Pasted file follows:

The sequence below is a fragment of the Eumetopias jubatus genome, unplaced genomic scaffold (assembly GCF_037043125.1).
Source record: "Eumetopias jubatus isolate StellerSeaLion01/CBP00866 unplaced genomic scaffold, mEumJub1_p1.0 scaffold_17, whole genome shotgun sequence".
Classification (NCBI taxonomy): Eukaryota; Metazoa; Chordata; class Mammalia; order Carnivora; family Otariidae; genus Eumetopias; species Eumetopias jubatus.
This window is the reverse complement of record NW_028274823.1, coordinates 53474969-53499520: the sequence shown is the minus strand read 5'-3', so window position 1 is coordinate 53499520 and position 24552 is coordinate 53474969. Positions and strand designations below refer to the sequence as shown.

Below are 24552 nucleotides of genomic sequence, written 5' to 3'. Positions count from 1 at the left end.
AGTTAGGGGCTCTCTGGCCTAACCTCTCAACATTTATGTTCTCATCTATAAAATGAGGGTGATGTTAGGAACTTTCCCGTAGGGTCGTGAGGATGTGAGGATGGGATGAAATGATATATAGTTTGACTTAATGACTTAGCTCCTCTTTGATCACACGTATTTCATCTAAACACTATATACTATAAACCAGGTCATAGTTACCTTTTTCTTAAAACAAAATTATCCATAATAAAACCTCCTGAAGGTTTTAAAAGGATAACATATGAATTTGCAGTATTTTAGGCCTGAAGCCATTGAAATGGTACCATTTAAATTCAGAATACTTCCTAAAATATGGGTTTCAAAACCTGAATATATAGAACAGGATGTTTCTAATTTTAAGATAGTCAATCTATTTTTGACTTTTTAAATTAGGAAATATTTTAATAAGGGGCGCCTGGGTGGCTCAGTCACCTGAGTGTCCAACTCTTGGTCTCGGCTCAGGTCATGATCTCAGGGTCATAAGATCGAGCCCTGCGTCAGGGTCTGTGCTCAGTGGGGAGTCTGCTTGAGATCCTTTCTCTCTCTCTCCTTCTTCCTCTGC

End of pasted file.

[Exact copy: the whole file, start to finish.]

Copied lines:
The sequence below is a fragment of the Eumetopias jubatus genome, unplaced genomic scaffold (assembly GCF_037043125.1).
Source record: "Eumetopias jubatus isolate StellerSeaLion01/CBP00866 unplaced genomic scaffold, mEumJub1_p1.0 scaffold_17, whole genome shotgun sequence".
Classification (NCBI taxonomy): Eukaryota; Metazoa; Chordata; class Mammalia; order Carnivora; family Otariidae; genus Eumetopias; species Eumetopias jubatus.
This window is the reverse complement of record NW_028274823.1, coordinates 53474969-53499520: the sequence shown is the minus strand read 5'-3', so window position 1 is coordinate 53499520 and position 24552 is coordinate 53474969. Positions and strand designations below refer to the sequence as shown.

Below are 24552 nucleotides of genomic sequence, written 5' to 3'. Positions count from 1 at the left end.
AGTTAGGGGCTCTCTGGCCTAACCTCTCAACATTTATGTTCTCATCTATAAAATGAGGGTGATGTTAGGAACTTTCCCGTAGGGTCGTGAGGATGTGAGGATGGGATGAAATGATATATAGTTTGACTTAATGACTTAGCTCCTCTTTGATCACACGTATTTCATCTAAACACTATATACTATAAACCAGGTCATAGTTACCTTTTTCTTAAAACAAAATTATCCATAATAAAACCTCCTGAAGGTTTTAAAAGGATAACATATGAATTTGCAGTATTTTAGGCCTGAAGCCATTGAAATGGTACCATTTAAATTCAGAATACTTCCTAAAATATGGGTTTCAAAACCTGAATATATAGAACAGGATGTTTCTAATTTTAAGATAGTCAATCTATTTTTGACTTTTTAAATTAGGAAATATTTTAATAAGGGGCGCCTGGGTGGCTCAGTCACCTGAGTGTCCAACTCTTGGTCTCGGCTCAGGTCATGATCTCAGGGTCATAAGATCGAGCCCTGCGTCAGGGTCTGTGCTCAGTGGGGAGTCTGCTTGAGATCCTTTCTCTCTCTCTCCTTCTTCCTCTGC